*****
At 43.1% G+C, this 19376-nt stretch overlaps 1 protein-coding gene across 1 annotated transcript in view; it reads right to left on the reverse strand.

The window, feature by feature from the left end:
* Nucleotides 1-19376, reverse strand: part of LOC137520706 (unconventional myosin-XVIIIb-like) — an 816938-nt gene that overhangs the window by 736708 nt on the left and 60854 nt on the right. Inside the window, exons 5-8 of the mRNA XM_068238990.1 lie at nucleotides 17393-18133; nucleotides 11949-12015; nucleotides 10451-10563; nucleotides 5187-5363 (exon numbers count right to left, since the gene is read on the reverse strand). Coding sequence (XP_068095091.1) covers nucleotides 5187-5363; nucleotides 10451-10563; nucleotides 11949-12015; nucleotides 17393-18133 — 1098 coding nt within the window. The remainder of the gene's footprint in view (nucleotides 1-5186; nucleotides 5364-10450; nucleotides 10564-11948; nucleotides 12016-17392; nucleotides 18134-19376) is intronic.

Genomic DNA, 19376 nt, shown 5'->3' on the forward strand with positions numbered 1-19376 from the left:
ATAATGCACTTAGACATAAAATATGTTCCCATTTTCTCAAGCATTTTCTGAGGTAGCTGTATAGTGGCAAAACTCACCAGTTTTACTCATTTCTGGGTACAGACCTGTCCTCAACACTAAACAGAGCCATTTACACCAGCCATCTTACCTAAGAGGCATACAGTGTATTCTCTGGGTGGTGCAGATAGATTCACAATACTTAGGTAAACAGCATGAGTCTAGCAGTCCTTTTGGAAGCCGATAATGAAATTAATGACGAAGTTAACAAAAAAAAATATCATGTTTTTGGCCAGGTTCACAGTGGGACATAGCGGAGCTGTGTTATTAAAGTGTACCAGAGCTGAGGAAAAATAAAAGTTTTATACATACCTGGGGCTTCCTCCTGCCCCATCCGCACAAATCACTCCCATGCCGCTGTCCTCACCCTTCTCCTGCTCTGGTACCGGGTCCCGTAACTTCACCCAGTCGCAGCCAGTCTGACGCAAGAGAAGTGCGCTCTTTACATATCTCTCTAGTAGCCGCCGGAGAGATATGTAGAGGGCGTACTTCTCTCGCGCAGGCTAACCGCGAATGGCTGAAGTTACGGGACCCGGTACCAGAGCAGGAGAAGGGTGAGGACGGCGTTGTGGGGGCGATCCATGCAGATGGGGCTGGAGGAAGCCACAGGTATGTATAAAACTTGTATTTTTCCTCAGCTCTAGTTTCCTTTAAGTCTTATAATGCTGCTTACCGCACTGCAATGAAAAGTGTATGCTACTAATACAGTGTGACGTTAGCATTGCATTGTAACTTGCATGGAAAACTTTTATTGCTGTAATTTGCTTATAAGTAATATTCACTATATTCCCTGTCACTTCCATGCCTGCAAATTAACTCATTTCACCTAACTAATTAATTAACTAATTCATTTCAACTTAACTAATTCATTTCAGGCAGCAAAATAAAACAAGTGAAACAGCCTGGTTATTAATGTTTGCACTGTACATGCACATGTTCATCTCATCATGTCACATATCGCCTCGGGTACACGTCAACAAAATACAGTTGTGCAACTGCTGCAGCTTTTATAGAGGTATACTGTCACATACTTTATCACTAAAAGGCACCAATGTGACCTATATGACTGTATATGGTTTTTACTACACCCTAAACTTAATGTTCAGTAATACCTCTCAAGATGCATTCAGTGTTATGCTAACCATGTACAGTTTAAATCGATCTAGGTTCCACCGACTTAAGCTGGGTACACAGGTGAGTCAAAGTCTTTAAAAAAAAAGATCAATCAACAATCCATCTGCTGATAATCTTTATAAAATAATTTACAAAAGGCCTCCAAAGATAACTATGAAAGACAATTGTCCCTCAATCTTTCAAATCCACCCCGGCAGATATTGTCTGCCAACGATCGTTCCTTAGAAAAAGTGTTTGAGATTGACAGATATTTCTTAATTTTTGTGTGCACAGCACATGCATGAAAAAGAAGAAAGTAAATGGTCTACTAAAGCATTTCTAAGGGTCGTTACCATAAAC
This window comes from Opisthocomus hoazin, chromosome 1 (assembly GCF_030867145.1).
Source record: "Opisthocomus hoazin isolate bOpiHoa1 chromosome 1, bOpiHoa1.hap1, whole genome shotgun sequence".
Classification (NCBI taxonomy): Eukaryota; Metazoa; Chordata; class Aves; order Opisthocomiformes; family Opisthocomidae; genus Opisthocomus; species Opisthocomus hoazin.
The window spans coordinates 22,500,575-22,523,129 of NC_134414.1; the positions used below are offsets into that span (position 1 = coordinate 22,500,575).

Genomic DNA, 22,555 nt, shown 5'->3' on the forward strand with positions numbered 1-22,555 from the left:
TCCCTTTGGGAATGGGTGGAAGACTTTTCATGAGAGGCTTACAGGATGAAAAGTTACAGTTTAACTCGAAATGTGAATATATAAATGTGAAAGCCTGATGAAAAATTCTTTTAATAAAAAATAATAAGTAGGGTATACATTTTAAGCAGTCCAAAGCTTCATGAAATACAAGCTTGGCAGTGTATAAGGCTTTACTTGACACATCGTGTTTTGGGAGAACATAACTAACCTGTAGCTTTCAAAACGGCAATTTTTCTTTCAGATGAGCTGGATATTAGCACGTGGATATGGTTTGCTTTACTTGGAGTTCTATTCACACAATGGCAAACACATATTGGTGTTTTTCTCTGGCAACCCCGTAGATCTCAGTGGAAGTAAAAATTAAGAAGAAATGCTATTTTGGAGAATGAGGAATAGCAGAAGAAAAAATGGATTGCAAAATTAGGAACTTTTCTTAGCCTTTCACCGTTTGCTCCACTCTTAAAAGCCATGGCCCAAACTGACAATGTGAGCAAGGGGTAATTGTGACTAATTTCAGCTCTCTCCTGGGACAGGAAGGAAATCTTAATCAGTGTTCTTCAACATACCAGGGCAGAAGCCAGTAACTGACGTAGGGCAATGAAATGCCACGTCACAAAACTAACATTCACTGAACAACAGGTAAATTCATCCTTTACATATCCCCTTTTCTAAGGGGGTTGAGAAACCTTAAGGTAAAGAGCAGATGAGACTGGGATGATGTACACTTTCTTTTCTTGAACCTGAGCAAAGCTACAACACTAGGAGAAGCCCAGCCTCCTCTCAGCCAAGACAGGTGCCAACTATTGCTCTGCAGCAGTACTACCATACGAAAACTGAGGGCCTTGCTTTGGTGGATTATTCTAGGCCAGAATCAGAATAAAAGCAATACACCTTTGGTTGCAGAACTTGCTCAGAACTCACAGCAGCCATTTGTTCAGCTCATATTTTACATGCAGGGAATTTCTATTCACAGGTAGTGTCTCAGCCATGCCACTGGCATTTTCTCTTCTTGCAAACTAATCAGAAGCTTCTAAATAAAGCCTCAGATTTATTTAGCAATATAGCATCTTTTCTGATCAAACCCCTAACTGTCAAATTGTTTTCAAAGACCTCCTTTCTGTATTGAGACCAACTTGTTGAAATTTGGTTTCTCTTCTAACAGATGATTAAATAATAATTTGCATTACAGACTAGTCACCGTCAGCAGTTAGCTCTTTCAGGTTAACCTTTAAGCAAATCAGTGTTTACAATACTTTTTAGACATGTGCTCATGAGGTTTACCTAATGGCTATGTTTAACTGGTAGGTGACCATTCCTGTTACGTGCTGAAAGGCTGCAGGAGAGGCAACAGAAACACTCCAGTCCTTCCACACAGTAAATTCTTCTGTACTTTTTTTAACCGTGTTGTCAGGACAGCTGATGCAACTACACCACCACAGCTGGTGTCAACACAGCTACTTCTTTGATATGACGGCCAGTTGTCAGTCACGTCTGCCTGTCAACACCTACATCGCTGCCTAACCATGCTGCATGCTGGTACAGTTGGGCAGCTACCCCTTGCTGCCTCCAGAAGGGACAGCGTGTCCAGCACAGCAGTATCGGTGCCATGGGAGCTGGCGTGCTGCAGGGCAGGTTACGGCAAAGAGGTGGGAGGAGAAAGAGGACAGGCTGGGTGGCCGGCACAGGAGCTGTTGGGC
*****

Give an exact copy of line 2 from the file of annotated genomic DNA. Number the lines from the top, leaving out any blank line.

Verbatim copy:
The window, feature by feature from the left end: